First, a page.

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LETTER: Continuing to work on human-wildlife conflict vital for community

Editor: It is now December, the bears are well on their way to hibernation, and we reflect on another busy bear season in the Canmore area. Our WildSmart staffer Nick de Ruyter recently attended the Sixth International Human-Bear Conflict Workshop in

Editor:

It is now December, the bears are well on their way to hibernation, and we reflect on another busy bear season in the Canmore area. 

Our WildSmart staffer Nick de Ruyter recently attended the Sixth International Human-Bear Conflict Workshop in the USA, and brought home several noteworthy findings. Most significant was the fact wildlife managers view our efforts here in Canmore, particularly garbage management and our wildlife-proof bins, as a best practice – so much so that the seventh such international workshop will be held here. 

The recent efforts of the Town of Canmore’s dedicated and hard-working staff and council over the years – working in coordination with provincial officials – are being noticed on the international stage.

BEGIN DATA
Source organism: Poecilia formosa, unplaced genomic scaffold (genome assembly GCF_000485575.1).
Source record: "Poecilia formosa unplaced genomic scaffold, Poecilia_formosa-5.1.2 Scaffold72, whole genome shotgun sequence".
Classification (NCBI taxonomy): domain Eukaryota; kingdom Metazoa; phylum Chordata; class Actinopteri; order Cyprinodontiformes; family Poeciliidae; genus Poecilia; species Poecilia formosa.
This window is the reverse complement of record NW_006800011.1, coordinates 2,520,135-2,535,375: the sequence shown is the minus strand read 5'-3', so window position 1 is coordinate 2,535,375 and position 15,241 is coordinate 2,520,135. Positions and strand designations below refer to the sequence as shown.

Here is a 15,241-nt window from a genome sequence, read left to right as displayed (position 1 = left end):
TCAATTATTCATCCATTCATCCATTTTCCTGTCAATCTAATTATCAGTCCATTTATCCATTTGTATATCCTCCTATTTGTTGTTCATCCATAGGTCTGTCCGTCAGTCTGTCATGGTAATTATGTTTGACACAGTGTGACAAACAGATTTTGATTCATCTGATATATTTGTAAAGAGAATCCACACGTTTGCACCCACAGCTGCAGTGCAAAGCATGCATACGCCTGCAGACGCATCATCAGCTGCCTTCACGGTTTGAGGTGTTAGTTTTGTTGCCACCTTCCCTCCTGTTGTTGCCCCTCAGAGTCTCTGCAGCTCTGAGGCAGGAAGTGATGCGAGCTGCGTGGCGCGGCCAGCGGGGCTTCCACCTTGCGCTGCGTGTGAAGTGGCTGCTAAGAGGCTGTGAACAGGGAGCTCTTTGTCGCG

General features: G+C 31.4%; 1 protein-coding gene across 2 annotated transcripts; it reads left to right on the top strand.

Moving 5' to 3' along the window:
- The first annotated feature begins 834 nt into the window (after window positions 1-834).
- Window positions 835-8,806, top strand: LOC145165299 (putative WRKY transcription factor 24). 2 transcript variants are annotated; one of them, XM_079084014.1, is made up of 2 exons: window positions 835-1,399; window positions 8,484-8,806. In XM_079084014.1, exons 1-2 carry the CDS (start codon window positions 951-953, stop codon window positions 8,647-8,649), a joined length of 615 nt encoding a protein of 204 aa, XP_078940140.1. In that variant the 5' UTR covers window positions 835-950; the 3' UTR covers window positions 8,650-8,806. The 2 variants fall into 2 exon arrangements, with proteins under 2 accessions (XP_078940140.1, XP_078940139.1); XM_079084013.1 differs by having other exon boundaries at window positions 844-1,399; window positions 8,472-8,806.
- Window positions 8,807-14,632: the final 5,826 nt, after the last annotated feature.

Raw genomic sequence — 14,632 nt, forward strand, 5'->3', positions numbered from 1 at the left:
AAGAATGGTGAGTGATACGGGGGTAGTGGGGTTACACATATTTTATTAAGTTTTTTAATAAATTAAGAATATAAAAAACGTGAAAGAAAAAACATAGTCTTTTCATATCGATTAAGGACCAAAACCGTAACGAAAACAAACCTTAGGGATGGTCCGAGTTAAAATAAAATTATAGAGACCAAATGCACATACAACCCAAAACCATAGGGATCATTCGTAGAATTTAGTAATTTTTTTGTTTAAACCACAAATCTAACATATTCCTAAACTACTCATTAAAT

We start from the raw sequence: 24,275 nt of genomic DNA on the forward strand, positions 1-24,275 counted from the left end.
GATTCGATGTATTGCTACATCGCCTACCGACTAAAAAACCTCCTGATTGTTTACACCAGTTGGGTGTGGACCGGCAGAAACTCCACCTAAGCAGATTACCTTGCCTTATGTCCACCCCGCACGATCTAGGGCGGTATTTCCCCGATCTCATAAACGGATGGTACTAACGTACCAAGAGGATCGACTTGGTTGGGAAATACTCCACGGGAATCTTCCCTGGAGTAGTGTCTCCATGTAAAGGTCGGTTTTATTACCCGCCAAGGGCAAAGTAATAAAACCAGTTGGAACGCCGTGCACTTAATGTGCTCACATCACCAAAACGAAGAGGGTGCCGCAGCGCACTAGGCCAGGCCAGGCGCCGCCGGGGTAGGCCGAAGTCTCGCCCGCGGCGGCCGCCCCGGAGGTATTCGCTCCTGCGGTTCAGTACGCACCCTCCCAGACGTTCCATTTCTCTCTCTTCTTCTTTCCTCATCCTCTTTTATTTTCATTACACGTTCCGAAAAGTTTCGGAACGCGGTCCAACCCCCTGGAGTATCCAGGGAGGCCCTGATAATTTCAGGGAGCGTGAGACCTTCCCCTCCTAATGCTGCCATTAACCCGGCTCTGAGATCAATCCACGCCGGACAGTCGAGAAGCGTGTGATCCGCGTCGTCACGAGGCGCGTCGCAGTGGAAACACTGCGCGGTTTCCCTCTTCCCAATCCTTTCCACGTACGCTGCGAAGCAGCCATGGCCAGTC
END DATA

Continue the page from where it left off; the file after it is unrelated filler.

In our office this year, we’ve observed next-level efforts by the Town on both the education and enforcement fronts; and we had record numbers of Canmore citizens – double from last year, in fact – borrowing our fruit-pruning equipment, doing their part to keep bears out of trouble. Town enforcement for infractions of our fruit-tree bylaw has also increased from last year. 

The goal of achieving absolute perfection on this front will remain an elusive one. We would like to acknowledge, on the one hand, the positive steps we’ve made as a community in raising awareness about, and implementing measures to reduce human-bear conflicts.

On the other hand, we fully acknowledge that we need to continue to work toward a better coexistence with bears in the Bow Valley.

Hugh Notman, chair

Gareth Thomson, executive director

Biosphere Institute of the Bow Valley